So, I guess money is stuck in a lot of places, I want to focus on the government side as well. Now, there are two distinct things out here, one is the project in Andhra Pradesh and because of the change of government, I presume there the project has gotten stuck. Part two is relating to the other government contract. Is money coming in at the desired time or at a slightly later time?
See, Visakhapatnam was the first smart city which started with the smart car park. Tirupati was the second smart city which gave the contracts so that also, we backed. So both contracts got stalled and after that, we became so cautious that now we are trying to fill some tenders in other parts of India and we are just cautious if there is a re-election coming in. There are many states in the north which are going for elections in December. So, we are cautious about all those things because we are not sure, if the government changes, if the project gets stalled like this, there is no fund, right? In Andhra Pradesh we have almost Rs 4 to 5 crore stuck in working capital due to the project which got stalled. We are chasing them, we are representing to all levels in the government and we are putting our case up. I hope it will be restarted again. But again, you know, it has been stalled for the last four to five months.
Have you lost any business, because of lack of such money, I mean, Rs 4-5 crore as you said is a large sum for a company like your size. Would you have, if the money was available, been able to bag other business which would have come your way, and you had to let it go?
Yes, of course, we would’ve bagged aggressively in other government tenders. But we are now probably thinking that we will go slow on government tenders. As the government is spending so much, so we thought we will also diversify our portfolio in the government part also. So that we are, you know, equally balanced in all sectors.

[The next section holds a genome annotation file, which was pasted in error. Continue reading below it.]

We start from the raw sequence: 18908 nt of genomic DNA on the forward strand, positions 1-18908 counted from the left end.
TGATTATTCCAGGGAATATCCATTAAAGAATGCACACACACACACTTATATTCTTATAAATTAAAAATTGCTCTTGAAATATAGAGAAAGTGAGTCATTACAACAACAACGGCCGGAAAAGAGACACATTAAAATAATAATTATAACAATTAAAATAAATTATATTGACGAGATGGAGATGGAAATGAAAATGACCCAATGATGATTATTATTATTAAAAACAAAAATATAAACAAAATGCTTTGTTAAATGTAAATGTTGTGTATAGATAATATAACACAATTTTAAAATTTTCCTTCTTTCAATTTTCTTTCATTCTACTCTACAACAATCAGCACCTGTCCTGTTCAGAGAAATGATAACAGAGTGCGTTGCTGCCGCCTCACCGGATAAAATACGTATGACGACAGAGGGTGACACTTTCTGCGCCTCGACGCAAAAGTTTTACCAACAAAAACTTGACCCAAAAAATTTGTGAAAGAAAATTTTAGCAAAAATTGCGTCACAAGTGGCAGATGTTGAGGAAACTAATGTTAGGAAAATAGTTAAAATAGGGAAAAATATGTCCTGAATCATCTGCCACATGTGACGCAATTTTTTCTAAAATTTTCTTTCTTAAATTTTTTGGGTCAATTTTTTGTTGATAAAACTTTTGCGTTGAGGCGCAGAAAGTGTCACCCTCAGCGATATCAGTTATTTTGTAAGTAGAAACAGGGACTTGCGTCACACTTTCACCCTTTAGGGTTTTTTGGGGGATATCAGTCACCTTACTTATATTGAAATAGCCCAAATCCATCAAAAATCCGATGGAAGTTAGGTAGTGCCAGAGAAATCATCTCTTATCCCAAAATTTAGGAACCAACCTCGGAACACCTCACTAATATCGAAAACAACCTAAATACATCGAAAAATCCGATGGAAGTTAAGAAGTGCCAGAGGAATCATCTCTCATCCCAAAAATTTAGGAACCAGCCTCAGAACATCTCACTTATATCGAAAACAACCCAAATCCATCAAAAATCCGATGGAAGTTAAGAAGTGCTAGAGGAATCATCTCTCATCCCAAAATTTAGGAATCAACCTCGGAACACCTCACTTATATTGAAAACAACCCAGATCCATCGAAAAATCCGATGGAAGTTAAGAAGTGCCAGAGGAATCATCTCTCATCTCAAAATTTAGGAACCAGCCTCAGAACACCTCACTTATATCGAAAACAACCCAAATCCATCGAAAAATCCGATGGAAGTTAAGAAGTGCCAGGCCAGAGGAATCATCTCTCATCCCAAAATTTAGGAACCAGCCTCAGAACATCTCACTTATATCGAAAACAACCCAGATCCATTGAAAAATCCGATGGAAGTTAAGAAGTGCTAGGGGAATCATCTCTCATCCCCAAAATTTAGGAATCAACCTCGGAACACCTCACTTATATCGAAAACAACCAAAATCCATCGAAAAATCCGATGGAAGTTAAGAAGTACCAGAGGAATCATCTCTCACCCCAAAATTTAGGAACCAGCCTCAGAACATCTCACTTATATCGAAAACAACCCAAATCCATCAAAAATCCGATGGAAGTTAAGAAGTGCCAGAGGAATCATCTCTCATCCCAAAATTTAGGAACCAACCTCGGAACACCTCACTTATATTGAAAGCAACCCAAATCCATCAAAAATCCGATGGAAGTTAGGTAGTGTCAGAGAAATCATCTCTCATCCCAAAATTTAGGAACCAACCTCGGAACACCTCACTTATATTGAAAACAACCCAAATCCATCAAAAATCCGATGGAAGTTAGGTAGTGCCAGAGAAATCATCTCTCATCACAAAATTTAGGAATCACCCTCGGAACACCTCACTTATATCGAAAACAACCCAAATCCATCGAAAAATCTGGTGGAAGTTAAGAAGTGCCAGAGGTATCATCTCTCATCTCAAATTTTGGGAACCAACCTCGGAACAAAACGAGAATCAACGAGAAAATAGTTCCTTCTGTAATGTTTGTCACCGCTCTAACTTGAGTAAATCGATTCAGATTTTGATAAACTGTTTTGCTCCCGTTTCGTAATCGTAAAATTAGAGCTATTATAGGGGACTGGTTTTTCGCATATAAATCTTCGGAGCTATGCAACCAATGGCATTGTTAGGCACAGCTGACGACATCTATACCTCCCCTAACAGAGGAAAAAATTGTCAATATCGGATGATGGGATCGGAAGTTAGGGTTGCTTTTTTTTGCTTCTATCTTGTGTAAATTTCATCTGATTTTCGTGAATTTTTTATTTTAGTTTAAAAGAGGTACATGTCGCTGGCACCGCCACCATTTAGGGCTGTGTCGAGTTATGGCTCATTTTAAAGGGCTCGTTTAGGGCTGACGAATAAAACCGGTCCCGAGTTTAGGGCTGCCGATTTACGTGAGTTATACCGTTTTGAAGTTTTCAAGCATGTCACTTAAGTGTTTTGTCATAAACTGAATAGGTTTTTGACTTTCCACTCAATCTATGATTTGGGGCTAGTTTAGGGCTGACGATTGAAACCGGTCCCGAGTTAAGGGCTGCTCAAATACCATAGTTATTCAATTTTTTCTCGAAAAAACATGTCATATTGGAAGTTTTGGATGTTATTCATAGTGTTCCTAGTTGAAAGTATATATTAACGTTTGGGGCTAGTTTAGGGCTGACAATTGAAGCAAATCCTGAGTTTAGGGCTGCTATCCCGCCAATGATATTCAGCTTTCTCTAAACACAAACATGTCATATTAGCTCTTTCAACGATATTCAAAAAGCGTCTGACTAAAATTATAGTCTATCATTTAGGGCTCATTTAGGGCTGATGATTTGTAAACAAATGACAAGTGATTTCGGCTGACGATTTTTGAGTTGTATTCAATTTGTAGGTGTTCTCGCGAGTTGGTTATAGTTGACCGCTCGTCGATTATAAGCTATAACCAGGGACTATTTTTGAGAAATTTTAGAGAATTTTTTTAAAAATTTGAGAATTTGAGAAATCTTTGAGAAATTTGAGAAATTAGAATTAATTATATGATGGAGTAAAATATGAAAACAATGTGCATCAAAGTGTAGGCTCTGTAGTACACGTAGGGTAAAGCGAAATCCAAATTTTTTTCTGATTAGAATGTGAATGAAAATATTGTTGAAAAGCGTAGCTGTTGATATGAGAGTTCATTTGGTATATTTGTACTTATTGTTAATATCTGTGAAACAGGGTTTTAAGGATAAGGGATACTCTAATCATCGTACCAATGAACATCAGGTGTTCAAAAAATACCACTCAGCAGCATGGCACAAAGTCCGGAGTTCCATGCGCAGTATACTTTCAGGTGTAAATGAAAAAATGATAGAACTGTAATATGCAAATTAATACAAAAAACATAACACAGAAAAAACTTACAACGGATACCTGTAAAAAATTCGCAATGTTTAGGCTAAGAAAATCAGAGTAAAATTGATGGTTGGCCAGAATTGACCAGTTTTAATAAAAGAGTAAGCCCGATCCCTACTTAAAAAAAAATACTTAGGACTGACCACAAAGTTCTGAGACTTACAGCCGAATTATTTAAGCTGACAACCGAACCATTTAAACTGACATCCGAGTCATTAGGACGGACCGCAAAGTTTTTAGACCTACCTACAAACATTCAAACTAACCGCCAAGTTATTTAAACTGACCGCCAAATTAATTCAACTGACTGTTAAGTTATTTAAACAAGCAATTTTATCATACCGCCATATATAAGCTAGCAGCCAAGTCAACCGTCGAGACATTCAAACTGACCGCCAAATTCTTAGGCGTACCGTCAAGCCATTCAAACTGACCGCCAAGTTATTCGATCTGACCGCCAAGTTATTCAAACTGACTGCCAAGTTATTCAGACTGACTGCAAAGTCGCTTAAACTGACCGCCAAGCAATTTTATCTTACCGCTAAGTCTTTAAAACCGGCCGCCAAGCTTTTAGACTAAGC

Milind, would you believe that the next six to 12 odd months would see pressure on the top line because the segments you are operating in are facing an economic situation right now?
Yes, because the sentiments are not getting better and my only fear is automobile is not picking up, real estate is not picking up, and if there is policy paralysis like this, the government is getting changed and the projects are getting stalled, it is going to deteriorate everything.
What is the one thing that you dearly wish can happen for either the business to become a lot more easier to find that much-needed liquidity. What is that one key thing?
See, one key thing is liquidity, you have to see the way it is stalled. The real estate, the two-wheeler sale, the three-wheeler sale, everything has gotten affected by the NBFC tightening. So, I think there has to be liquidity in the market. Otherwise, people are not going to spend if there is no money in the market. So, liquidity has to be there. NBFCs or banks have to ease their way of lending to people. How NBFC used to do, you know. That’s what I think.